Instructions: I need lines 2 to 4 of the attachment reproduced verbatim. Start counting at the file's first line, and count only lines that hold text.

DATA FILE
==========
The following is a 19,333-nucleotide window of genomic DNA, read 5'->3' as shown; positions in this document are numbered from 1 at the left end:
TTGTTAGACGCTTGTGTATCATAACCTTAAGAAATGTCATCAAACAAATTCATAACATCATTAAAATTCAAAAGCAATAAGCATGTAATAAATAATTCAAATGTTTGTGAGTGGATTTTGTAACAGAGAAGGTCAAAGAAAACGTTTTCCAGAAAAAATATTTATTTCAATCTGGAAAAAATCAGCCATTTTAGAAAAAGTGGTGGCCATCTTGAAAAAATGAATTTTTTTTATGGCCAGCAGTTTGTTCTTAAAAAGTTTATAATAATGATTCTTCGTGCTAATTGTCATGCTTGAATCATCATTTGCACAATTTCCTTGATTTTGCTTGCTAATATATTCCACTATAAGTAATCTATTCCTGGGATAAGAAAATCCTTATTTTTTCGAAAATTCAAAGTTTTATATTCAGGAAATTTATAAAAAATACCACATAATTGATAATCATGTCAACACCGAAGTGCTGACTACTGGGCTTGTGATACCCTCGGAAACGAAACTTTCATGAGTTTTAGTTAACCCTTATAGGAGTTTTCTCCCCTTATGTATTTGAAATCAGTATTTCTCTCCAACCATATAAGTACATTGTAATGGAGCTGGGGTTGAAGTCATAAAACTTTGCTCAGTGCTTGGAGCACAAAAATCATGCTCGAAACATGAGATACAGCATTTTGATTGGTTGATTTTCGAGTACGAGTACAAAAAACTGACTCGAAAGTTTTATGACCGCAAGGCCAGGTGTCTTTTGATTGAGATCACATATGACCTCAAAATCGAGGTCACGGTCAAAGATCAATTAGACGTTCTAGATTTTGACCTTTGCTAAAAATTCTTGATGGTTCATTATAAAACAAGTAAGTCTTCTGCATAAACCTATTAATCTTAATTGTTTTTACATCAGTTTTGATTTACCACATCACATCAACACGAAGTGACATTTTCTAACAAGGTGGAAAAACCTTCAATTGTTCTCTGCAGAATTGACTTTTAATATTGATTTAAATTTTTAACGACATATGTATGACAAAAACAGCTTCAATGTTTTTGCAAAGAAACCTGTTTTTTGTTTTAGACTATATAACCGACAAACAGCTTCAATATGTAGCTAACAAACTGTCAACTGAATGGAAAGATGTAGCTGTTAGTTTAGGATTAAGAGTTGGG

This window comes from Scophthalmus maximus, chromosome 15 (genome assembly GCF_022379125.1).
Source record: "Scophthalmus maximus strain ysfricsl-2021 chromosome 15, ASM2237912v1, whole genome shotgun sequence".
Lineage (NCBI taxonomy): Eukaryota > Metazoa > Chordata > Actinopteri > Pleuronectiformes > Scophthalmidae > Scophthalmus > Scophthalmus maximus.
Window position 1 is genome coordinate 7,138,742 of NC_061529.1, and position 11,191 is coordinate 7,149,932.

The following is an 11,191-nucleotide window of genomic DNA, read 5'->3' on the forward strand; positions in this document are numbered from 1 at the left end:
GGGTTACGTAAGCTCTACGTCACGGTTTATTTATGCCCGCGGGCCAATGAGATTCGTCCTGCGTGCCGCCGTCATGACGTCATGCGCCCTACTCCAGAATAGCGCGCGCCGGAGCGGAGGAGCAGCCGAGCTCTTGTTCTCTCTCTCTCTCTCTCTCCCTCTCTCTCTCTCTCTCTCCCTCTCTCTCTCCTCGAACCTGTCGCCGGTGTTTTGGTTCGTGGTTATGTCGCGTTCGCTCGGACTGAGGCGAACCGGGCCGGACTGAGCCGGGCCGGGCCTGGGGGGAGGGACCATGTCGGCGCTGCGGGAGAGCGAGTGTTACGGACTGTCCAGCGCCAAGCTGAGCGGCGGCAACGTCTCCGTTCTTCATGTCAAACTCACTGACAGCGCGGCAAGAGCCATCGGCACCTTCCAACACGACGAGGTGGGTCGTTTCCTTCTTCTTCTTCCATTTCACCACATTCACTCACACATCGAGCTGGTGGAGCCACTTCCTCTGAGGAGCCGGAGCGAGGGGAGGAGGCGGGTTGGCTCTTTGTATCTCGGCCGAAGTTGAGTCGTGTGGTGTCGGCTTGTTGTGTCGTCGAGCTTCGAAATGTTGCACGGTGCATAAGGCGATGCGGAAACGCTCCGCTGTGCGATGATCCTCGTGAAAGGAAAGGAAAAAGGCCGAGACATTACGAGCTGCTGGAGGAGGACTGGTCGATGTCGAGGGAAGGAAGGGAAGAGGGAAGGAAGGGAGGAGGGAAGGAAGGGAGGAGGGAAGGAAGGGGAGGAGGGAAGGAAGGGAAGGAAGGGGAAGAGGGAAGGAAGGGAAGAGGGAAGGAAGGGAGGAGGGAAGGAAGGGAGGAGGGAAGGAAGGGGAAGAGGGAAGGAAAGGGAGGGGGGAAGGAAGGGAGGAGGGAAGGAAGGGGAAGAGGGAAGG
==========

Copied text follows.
TTGTTAGACGCTTGTGTATCATAACCTTAAGAAATGTCATCAAACAAATTCATAACATCATTAAAATTCAAAAGCAATAAGCATGTAATAAATAATTCAAATGTTTGTGAGTGGATTTTGTAACAGAGAAGGTCAAAGAAAACGTTTTCCAGAAAAAATATTTATTTCAATCTGGAAAAAATCAGCCATTTTAGAAAAAGTGGTGGCCATCTTGAAAAAATGAATTTTTTTTATGGCCAGCAGTTTGTTCTTAAAAAGTTTATAATAATGATTCTTCGTGCTAATTGTCATGCTTGAATCATCATTTGCACAATTTCCTTGATTTTGCTTGCTAATATATTCCACTATAAGTAATCTATTCCTGGGATAAGAAAATCCTTATTTTTTCGAAAATTCAAAGTTTTATATTCAGGAAATTTATAAAAAATACCACATAATTGATAATCATGTCAACACCGAAGTGCTGACTACTGGGCTTGTGATACCCTCGGAAACGAAACTTTCATGAGTTTTAGTTAACCCTTATAGGAGTTTTCTCCCCTTATGTATTTGAAATCAGTATTTCTCTCCAACCATATAAGTACATTGTAATGGAGCTGGGGTTGAAGTCATAAAACTTTGCTCAGTGCTTGGAGCACAAAAATCATGCTCGAAACATGAGATACAGCATTTTGATTGGTTGATTTTCGAGTACGAGTACAAAAAACTGACTCGAAAGTTTTATGACCGCAAGGCCAGGTGTCTTTTGATTGAGATCACATATGACCTCAAAATCGAGGTCACGGTCAAAGATCAATTAGACGTTCTAGATTTTGACCTTTGCTAAAAATTCTTGATGGTTCATTATAAAACAAGTAAGTCTTCTGCATAAACCTATTAATCTTAATTGTTTTTACATCAGTTTTGATTTACCACATCACATCAACACGAAGTGACATTTTCTAACAAGGTGGAAAAACCTTCAATTGTTCTCTGCAGAATTGACTTTTAATATTGATTTAAATTTTTAACGACATATGTATGACAAAAACAGCTTCAATGTTTTTGCAAAGAAACCTGTTTTTTGTTTTAGACTATATAACCGACAAACAGCTTCAATATGTAGCTAACAAACTGTCAACTGAATGGAAAGATGTAGCTGTTAGTTTAGGATTAAGAGTTGGG

This window comes from Scophthalmus maximus, chromosome 15 (genome assembly GCF_022379125.1).
Source record: "Scophthalmus maximus strain ysfricsl-2021 chromosome 15, ASM2237912v1, whole genome shotgun sequence".